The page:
Analog Signal - Modulation


Another method of conveying an analog signal is to use modulation. In this, some base signal (e.g., a sinusoidal carrier wave) has one of its properties modulated: amplitude modulation involves altering the amplitude of a sinusoidal voltage waveform by the source information, frequency modulation changes the frequency. Other techniques, such as changing the phase of the base signal also work.

Analog circuits do not involve quantisation of information into digital format. The concept being measured over the circuit, whether sound, light, pressure, temperature, or an exceeded limit, remains from end to end.

See digital for a discussion of digital vs. analog.

Sources: Parts of an earlier version of this article were originally taken from Federal Standard 1037C in support of MIL-STD-188.

Read more about this topic:  Analog Signal

Other articles related to "modulation":

Space Communications And Navigation Program - Communications Schemes - Modulation
... SN uses Phase Shift Keying and Phase Modulation of the carrier frequency. ...
Laser Projector - Typical Terminology - TTL Modulation
... TTL modulation indicates that the laser does not support analog modulation of the output but only ON / OFF control ...
Missile Approach Warning (MAW) System Requirements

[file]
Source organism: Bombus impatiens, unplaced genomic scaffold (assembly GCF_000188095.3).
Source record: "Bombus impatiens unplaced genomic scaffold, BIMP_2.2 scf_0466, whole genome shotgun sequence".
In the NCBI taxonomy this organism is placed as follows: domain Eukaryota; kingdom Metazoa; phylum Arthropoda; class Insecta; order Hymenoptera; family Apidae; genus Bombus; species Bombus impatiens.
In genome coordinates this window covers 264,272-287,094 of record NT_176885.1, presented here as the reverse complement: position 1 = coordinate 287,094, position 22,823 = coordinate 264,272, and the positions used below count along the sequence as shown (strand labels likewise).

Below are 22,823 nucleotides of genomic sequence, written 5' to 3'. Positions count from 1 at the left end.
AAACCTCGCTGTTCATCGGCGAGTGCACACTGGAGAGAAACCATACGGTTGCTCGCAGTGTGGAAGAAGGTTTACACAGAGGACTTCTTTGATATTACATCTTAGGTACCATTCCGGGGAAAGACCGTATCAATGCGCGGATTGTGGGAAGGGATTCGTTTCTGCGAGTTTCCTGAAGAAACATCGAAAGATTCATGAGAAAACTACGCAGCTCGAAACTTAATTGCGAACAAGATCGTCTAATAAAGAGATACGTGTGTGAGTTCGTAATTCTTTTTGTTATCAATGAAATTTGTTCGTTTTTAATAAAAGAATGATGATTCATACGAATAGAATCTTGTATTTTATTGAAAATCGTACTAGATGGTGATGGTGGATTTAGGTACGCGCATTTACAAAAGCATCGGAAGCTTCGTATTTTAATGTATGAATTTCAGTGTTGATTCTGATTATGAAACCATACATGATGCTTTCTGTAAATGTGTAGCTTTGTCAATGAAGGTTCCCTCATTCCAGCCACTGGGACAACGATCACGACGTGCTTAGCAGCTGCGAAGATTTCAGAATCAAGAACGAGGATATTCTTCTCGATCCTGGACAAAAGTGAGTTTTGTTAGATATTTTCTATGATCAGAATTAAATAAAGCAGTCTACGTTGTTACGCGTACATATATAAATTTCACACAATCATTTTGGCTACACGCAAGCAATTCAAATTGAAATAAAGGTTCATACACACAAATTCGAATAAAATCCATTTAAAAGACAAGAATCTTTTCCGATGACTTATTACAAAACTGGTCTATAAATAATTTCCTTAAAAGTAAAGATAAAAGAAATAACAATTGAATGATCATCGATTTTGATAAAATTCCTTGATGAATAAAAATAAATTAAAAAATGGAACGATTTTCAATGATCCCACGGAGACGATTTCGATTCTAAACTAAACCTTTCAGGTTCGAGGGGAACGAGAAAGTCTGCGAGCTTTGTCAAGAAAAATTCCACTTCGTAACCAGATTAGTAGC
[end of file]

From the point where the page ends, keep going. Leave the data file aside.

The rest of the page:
... These jammers have been around since the 1970s and when the correct jamming modulation techniques were applied, were reasonably effective against 1st ... band (3 to 5 micrometre) and make use of more advanced modulation techniques (for example frequency modulation) ...
Miscellaneous Modulation Techniques
... Adaptive modulation Space modulation A method whereby signals are modulated within airspace, such as that used in Instrument landing systems ...
Space Vector Modulation
... Space vector modulation (SVM) is an algorithm for the control of pulse width modulation (PWM) ...

Famous quotes containing the word modulation:

    Every accent, every emphasis, every modulation of voice, was so perfectly well turned and well placed, that, without being interested in the subject, one could not help being pleased with the discourse; a pleasure of much the same kind with that received from an excellent piece of music. This is an advantage itinerant preachers have over those who are stationary, as the latter can not well improve their delivery of a sermon by so many rehearsals.
    Benjamin Franklin (1706–1790)